How To Export HD Video in Premiere Pro CS6, CS5.5, and CS5 for YouTube and Vimeo

I often receive questions about filming and editing, and have decided that I will post the answers to the most common questions here to help others.  Expect more posts like these in the future and please let me know what questions you would like to have answered.

UPDATE: I have created two new blog posts! One is an updated blog post with export settings for 4K video in Premiere Pro. The other is an updated blog post with export settings for 1080p video in Premiere Pro CC.

Before digital cameras became popular, editing a video was as simple as cutting the actual film strip and splicing it to another film strip with tape.  With the advent of digital video, there are literally hundreds of programs to use to edit and even more video formats.  Choosing the proper export settings is one of the most important steps when editing video and it can be very confusing due to lack of a standard at this time.  Thankfully, both YouTube and Vimeo both offer guidelines on what types of video they prefer, which does make things a bit easier.

There is a lack of photo and text tutorials for the exact settings to use in video editing software.  YouTube may say it recommends h.264 at 1920×1080 but without knowing how to choose those settings in your video editor it can be very confusing.  Below you will find the exact settings needed for encoding the best quality high definition YouTube and Vimeo videos while still keeping a small file size.  This tutorial will work for Adobe Premiere Pro CS5, CS5.5, CS6, and CC.  Earlier versions of Adobe will work with some tweaks and you can definitely adapt these settings to other video editing programs such as Final Cut Pro and Sony Vegas Pro.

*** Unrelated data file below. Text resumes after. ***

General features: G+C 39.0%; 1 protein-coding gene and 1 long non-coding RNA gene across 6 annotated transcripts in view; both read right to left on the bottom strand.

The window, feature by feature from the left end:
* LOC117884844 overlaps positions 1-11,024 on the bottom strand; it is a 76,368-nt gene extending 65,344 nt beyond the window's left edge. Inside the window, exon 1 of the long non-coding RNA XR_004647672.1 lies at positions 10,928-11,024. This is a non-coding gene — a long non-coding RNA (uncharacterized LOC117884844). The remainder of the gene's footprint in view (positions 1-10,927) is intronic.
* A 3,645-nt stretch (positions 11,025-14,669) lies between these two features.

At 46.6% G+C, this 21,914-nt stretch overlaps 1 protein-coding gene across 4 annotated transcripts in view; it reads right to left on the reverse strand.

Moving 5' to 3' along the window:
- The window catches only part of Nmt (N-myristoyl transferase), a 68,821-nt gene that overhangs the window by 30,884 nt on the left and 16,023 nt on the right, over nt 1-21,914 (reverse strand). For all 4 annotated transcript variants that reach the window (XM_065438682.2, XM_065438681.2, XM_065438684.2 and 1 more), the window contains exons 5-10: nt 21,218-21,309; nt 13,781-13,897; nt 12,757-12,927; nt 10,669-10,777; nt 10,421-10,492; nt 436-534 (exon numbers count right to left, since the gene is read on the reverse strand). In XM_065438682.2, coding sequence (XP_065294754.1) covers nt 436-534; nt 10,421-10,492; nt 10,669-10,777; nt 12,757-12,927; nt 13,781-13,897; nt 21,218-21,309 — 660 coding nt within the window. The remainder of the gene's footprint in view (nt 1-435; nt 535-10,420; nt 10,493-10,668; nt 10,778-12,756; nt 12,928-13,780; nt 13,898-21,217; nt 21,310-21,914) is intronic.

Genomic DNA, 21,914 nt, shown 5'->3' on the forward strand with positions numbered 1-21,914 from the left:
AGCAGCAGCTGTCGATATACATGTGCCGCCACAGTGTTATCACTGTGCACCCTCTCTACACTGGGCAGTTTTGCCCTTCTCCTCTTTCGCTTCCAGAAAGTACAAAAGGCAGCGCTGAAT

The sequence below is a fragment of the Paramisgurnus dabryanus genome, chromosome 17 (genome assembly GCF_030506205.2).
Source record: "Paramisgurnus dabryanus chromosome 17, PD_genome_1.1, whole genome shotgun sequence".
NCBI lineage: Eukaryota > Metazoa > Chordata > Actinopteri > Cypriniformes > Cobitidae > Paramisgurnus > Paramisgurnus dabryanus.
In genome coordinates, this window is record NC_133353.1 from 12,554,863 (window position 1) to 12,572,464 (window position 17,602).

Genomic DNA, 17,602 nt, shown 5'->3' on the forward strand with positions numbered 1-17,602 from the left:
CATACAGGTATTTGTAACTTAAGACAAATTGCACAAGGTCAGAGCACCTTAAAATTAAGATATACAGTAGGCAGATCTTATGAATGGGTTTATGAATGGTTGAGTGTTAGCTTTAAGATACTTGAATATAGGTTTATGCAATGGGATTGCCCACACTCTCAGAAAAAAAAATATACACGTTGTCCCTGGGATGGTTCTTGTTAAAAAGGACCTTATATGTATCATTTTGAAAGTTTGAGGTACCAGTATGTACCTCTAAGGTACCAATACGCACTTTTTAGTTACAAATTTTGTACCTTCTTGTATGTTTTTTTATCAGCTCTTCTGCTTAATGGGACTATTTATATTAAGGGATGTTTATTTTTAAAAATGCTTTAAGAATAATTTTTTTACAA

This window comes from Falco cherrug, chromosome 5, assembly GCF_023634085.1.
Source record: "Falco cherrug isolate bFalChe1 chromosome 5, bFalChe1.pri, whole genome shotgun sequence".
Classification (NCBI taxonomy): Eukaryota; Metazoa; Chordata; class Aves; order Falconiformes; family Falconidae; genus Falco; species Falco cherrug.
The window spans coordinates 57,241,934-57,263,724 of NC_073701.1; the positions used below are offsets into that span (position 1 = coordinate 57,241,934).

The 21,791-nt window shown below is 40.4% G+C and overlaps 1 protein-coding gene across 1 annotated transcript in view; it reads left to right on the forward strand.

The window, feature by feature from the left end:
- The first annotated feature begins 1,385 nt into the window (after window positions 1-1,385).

Photo and Text Tutorial:

Before you even begin editing, you must create a new sequence in Premiere.  This will prepare the program for the kind of video being imported.  For the sake of this tutorial I am using footage from a Canon 7D at 1080p at 23.976 frames per second.  Because my footage was filmed at these settings, I will select the “Digital SLR>1080p>DSLR 1080p24” sequence preset.  Make sure you select the correct sequence preset or else this will cause problems when you export your footage.

Sequence Settings

Once you have imported your footage using the correct sequence settings and edited it to your liking, it is time to export your video.  With the timeline selected you can either go to “File>Export>Media” or hit “Ctrl>M” on your keyboard.  Both options should bring up the export settings window.  The entire left side of the window is devoted to a preview window and cropping settings etc. and can be ignored.  All your settings will be chosen on the right side of the window.

Export Settings Overview